Skip to main content

KEEN, Henry (1849-1917)

Another familiar figure has been taken from us by the death of Mr Henry Keen which took place just before the bells chimed for mattins on Sunday January 14.  As churchwarden for nearly 20 years and as chimer for many years he was most conscientious and assiduous in the discharge of his duties, and his services to the church will long be remembered.  the funeral too place, amid many tokens of respect, on January 18th.  The service was choral and the music was beautifully rendered by the choir.  The bells were chimed for the service and a muffled peal was rung immediately after.  The following Sunday evening, in the course of his sermon on the Gospel for the day, the Vicar said:  “With some this faith is only firmly grasped after many a fierce struggle, after meeting and conquering doubts and fears; to some it is given to receive it without question, in all simplicity and sincerity.  Of the latter type was the faith of him whose mortal body we laid to rest on Thursday last.  But his faith was none the less sure and steadfast.  You know how it was shown by his deep interest in this church and everything connected with it.  You know the pride he took in the church and its surroundings; if ever anything was to be done in the church or churchyard he was always ready to take his share in it.  Indeed all his local interests were, as you might say, centred in the church.  But it was not merely the material fabric that aroused his interest and enthusiasm – that of itself would hardly be evidence of a robust faith.  He set a higher value still on the privileges of worship and communion.  You know full well how, until he began to be kept away by infirmity, his place in church was hardly ever vacant; and in his communions, too, he was both regular and devout.  It is a pity there are not more like him among the older men of Badsey.  It is sad to see so few who are fathers worshipping here; our congregations are made up largely of women and young people.  But Henry Keen was one of those who, by faith, see their duty and do it, and it should be a great comfort to those who mourn his loss to know this.  He had long been losing touch with the world and the things of the world; they had gradually ceased to possess meaning or interest for him; and now we may believe that in the fuller light of Christ’s presence he is learning more and more of the meaning of those things which he knew by faith here, and we pray that he may attain at length to the light of everlasting life.”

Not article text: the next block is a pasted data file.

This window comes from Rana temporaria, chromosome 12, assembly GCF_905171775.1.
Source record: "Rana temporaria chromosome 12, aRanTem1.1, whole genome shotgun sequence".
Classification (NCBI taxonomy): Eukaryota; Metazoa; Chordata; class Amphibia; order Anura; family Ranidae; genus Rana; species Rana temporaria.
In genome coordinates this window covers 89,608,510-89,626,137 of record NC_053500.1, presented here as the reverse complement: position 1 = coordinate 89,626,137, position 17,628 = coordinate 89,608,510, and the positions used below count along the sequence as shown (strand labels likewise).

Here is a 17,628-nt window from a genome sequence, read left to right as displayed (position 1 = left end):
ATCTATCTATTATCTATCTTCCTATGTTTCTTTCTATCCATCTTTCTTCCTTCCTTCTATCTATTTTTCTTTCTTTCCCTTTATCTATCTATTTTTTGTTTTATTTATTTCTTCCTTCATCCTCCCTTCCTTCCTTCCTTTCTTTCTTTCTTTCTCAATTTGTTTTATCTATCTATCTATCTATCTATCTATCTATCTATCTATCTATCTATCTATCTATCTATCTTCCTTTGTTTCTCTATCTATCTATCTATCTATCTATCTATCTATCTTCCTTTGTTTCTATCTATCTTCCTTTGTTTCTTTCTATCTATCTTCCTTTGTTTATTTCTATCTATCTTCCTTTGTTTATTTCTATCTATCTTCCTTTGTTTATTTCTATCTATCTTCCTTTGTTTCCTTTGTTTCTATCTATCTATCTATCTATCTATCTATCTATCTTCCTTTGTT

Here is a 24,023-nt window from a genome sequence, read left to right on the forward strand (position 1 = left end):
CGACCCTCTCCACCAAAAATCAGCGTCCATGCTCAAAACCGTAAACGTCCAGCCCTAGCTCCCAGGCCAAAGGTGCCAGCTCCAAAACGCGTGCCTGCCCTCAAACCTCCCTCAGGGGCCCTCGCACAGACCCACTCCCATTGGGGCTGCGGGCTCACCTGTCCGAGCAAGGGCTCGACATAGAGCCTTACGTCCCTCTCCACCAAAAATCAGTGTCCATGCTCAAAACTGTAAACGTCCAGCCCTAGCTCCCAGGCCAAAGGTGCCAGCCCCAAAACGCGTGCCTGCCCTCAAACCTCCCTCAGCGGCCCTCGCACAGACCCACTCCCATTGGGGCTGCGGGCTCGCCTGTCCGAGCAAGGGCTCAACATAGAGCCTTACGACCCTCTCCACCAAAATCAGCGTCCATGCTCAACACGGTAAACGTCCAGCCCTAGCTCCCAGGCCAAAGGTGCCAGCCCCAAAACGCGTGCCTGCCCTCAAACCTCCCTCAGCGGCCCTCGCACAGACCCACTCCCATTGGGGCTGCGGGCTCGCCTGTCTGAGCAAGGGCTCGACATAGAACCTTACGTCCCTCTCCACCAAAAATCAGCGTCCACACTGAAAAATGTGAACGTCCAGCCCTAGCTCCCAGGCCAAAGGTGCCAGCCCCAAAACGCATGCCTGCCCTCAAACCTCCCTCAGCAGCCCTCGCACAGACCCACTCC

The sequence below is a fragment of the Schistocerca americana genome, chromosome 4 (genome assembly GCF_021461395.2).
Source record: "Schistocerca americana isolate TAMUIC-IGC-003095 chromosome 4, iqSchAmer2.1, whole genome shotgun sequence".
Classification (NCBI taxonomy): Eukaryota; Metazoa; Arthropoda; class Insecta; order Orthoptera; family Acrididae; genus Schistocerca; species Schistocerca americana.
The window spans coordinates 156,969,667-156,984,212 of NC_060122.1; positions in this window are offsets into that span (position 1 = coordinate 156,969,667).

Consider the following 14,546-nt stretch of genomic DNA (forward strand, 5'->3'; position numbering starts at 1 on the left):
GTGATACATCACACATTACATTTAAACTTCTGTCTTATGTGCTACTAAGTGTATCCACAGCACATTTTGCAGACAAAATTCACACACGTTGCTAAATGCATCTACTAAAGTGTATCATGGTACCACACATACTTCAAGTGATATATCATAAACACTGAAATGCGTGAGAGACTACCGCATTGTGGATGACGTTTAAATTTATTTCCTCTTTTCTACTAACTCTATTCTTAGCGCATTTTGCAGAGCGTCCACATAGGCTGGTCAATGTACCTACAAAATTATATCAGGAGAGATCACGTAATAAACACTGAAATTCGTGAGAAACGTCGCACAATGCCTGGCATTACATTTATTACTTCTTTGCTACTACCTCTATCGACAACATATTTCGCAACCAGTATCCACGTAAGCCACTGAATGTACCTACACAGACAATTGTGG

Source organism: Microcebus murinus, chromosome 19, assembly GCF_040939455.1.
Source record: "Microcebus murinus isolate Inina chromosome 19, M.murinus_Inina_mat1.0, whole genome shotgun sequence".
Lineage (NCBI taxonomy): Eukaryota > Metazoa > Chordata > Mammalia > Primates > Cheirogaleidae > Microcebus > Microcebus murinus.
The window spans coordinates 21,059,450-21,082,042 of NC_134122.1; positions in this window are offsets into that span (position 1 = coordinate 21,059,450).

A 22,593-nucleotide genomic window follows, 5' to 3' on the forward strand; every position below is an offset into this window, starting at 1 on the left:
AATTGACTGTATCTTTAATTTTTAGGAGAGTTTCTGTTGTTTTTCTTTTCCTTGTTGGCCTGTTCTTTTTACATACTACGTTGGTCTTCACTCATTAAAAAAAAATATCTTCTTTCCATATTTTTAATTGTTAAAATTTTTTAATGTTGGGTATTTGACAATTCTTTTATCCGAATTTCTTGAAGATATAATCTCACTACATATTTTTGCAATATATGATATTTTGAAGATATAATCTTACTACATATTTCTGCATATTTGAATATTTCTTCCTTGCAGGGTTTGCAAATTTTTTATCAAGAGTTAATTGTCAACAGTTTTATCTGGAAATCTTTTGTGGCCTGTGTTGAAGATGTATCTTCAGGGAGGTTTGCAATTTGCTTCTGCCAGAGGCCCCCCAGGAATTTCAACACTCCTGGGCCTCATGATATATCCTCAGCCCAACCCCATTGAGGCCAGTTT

Published in the February 1917 parish magazine.